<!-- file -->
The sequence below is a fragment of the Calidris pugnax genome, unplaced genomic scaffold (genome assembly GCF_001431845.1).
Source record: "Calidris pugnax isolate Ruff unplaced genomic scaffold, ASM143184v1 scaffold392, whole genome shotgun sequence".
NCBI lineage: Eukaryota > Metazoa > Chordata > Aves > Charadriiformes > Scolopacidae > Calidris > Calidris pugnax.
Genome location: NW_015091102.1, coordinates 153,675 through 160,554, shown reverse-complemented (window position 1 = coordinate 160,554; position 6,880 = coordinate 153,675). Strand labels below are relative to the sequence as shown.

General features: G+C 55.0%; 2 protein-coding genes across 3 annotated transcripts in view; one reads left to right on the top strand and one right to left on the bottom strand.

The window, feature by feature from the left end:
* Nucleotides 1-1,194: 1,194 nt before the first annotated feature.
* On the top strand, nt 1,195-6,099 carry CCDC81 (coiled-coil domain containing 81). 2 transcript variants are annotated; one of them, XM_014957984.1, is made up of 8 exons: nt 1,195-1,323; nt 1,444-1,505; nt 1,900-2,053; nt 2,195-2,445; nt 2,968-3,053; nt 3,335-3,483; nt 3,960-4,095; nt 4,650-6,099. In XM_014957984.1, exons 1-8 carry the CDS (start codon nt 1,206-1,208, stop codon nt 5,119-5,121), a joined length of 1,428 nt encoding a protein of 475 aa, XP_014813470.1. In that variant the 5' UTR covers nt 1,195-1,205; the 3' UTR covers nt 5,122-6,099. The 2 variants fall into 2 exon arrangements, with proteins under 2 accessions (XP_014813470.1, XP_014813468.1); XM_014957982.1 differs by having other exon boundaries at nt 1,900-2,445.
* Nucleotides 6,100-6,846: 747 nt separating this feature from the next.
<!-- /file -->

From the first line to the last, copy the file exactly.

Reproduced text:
The sequence below is a fragment of the Calidris pugnax genome, unplaced genomic scaffold (genome assembly GCF_001431845.1).
Source record: "Calidris pugnax isolate Ruff unplaced genomic scaffold, ASM143184v1 scaffold392, whole genome shotgun sequence".
NCBI lineage: Eukaryota > Metazoa > Chordata > Aves > Charadriiformes > Scolopacidae > Calidris > Calidris pugnax.
Genome location: NW_015091102.1, coordinates 153,675 through 160,554, shown reverse-complemented (window position 1 = coordinate 160,554; position 6,880 = coordinate 153,675). Strand labels below are relative to the sequence as shown.

General features: G+C 55.0%; 2 protein-coding genes across 3 annotated transcripts in view; one reads left to right on the top strand and one right to left on the bottom strand.

The window, feature by feature from the left end:
* Nucleotides 1-1,194: 1,194 nt before the first annotated feature.
* On the top strand, nt 1,195-6,099 carry CCDC81 (coiled-coil domain containing 81). 2 transcript variants are annotated; one of them, XM_014957984.1, is made up of 8 exons: nt 1,195-1,323; nt 1,444-1,505; nt 1,900-2,053; nt 2,195-2,445; nt 2,968-3,053; nt 3,335-3,483; nt 3,960-4,095; nt 4,650-6,099. In XM_014957984.1, exons 1-8 carry the CDS (start codon nt 1,206-1,208, stop codon nt 5,119-5,121), a joined length of 1,428 nt encoding a protein of 475 aa, XP_014813470.1. In that variant the 5' UTR covers nt 1,195-1,205; the 3' UTR covers nt 5,122-6,099. The 2 variants fall into 2 exon arrangements, with proteins under 2 accessions (XP_014813470.1, XP_014813468.1); XM_014957982.1 differs by having other exon boundaries at nt 1,900-2,445.
* Nucleotides 6,100-6,846: 747 nt separating this feature from the next.